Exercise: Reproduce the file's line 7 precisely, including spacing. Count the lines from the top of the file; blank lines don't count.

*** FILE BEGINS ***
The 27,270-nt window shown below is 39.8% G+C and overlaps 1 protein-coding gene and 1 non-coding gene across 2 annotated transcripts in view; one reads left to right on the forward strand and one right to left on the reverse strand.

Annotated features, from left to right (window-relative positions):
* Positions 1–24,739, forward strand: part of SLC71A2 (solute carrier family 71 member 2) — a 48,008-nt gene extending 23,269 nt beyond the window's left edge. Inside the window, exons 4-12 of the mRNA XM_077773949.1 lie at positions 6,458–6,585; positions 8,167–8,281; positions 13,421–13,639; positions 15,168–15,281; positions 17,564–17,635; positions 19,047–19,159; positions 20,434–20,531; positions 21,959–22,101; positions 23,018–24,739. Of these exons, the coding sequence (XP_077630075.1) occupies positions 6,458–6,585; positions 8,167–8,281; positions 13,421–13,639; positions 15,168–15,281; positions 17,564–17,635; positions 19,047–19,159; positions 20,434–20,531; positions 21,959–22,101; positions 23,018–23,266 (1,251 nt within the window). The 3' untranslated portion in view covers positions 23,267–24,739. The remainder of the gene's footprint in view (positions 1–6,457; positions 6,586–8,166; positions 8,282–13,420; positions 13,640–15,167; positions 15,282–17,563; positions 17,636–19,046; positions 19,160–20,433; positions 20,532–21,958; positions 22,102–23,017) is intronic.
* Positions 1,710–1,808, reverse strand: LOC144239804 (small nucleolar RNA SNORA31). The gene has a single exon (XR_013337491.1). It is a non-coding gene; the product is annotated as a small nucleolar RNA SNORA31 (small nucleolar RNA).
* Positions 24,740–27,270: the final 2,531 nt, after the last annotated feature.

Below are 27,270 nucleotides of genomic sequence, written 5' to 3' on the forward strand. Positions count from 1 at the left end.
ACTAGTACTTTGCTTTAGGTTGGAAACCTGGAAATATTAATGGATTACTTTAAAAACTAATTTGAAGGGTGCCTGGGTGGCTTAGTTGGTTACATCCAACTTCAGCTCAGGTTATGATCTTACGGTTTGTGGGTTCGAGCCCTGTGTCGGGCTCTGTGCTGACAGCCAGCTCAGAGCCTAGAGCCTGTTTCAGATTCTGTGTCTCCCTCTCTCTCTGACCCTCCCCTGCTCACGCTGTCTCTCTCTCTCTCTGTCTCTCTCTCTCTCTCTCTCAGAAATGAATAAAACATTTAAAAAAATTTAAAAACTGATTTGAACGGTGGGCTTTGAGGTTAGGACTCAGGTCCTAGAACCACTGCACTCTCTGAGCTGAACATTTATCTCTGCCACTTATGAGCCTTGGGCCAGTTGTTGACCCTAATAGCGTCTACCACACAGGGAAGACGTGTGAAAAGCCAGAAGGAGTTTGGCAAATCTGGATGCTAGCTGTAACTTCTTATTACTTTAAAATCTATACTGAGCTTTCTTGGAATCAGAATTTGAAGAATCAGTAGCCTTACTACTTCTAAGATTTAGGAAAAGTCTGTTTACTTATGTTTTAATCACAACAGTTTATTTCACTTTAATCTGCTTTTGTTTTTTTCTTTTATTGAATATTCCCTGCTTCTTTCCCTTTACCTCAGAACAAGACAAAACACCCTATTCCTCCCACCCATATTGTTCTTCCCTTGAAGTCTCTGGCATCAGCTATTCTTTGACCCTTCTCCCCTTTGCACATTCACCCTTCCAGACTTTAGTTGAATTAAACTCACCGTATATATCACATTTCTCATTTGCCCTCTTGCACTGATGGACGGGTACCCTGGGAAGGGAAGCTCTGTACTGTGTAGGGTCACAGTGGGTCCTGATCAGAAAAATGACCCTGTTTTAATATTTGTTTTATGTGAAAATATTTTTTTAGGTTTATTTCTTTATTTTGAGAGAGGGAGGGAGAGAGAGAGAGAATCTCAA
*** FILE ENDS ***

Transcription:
ACTAGTACTTTGCTTTAGGTTGGAAACCTGGAAATATTAATGGATTACTTTAAAAACTAATTTGAAGGGTGCCTGGGTGGCTTAGTTGGTTACATCCAACTTCAGCTCAGGTTATGATCTTACGGTTTGTGGGTTCGAGCCCTGTGTCGGGCTCTGTGCTGACAGCCAGCTCAGAGCCTAGAGCCTGTTTCAGATTCTGTGTCTCCCTCTCTCTCTGACCCTCCCCTGCTCACGCTGTCTCTCTCTCTCTCTGTCTCTCTCTCTCTCTCTCTCAGAAATGAATAAAACATTTAAAAAAATTTAAAAACTGATTTGAACGGTGGGCTTTGAGGTTAGGACTCAGGTCCTAGAACCACTGCACTCTCTGAGCTGAACATTTATCTCTGCCACTTATGAGCCTTGGGCCAGTTGTTGACCCTAATAGCGTCTACCACACAGGGAAGACGTGTGAAAAGCCAGAAGGAGTTTGGCAAATCTGGATGCTAGCTGTAACTTCTTATTACTTTAAAATCTATACTGAGCTTTCTTGGAATCAGAATTTGAAGAATCAGTAGCCTTACTACTTCTAAGATTTAGGAAAAGTCTGTTTACTTATGTTTTAATCACAACAGTTTATTTCACTTTAATCTGCTTTTGTTTTTTTCTTTTATTGAATATTCCCTGCTTCTTTCCCTTTACCTCAGAACAAGACAAAACACCCTATTCCTCCCACCCATATTGTTCTTCCCTTGAAGTCTCTGGCATCAGCTATTCTTTGACCCTTCTCCCCTTTGCACATTCACCCTTCCAGACTTTAGTTGAATTAAACTCACCGTATATATCACATTTCTCATTTGCCCTCTTGCACTGATGGACGGGTACCCTGGGAAGGGAAGCTCTGTACTGTGTAGGGTCACAGTGGGTCCTGATCAGAAAAATGACCCTGTTTTAATATTTGTTTTATGTGAAAATATTTTTTTAGGTTTATTTCTTTATTTTGAGAGAGGGAGGGAGAGAGAGAGAGAATCTCAA